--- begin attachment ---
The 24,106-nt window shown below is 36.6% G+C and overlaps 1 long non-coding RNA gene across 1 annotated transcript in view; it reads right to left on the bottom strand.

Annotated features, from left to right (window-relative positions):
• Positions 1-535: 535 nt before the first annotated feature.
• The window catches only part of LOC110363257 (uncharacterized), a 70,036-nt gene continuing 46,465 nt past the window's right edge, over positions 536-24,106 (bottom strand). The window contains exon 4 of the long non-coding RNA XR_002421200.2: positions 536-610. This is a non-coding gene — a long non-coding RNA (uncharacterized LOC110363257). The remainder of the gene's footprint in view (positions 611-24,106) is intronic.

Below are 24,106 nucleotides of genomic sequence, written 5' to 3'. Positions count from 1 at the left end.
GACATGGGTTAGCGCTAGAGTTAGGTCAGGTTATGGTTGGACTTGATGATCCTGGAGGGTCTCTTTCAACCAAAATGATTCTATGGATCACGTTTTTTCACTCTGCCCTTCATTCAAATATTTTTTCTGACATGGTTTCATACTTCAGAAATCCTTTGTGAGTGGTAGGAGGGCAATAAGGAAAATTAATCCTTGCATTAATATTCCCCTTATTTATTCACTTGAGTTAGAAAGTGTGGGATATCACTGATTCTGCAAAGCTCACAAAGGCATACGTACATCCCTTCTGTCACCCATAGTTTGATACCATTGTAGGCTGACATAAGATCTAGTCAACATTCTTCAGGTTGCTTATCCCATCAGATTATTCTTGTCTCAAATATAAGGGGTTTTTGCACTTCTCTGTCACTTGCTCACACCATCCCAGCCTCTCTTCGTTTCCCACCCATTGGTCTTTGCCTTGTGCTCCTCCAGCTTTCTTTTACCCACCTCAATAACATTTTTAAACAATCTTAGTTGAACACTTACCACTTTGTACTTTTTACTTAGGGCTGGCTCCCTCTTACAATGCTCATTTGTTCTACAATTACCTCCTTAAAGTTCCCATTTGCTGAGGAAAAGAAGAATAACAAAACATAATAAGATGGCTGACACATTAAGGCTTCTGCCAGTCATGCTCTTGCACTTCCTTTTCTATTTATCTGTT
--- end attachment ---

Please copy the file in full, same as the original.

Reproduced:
The 24,106-nt window shown below is 36.6% G+C and overlaps 1 long non-coding RNA gene across 1 annotated transcript in view; it reads right to left on the bottom strand.

Annotated features, from left to right (window-relative positions):
• Positions 1-535: 535 nt before the first annotated feature.
• The window catches only part of LOC110363257 (uncharacterized), a 70,036-nt gene continuing 46,465 nt past the window's right edge, over positions 536-24,106 (bottom strand). The window contains exon 4 of the long non-coding RNA XR_002421200.2: positions 536-610. This is a non-coding gene — a long non-coding RNA (uncharacterized LOC110363257). The remainder of the gene's footprint in view (positions 611-24,106) is intronic.

Below are 24,106 nucleotides of genomic sequence, written 5' to 3'. Positions count from 1 at the left end.
GACATGGGTTAGCGCTAGAGTTAGGTCAGGTTATGGTTGGACTTGATGATCCTGGAGGGTCTCTTTCAACCAAAATGATTCTATGGATCACGTTTTTTCACTCTGCCCTTCATTCAAATATTTTTTCTGACATGGTTTCATACTTCAGAAATCCTTTGTGAGTGGTAGGAGGGCAATAAGGAAAATTAATCCTTGCATTAATATTCCCCTTATTTATTCACTTGAGTTAGAAAGTGTGGGATATCACTGATTCTGCAAAGCTCACAAAGGCATACGTACATCCCTTCTGTCACCCATAGTTTGATACCATTGTAGGCTGACATAAGATCTAGTCAACATTCTTCAGGTTGCTTATCCCATCAGATTATTCTTGTCTCAAATATAAGGGGTTTTTGCACTTCTCTGTCACTTGCTCACACCATCCCAGCCTCTCTTCGTTTCCCACCCATTGGTCTTTGCCTTGTGCTCCTCCAGCTTTCTTTTACCCACCTCAATAACATTTTTAAACAATCTTAGTTGAACACTTACCACTTTGTACTTTTTACTTAGGGCTGGCTCCCTCTTACAATGCTCATTTGTTCTACAATTACCTCCTTAAAGTTCCCATTTGCTGAGGAAAAGAAGAATAACAAAACATAATAAGATGGCTGACACATTAAGGCTTCTGCCAGTCATGCTCTTGCACTTCCTTTTCTATTTATCTGTT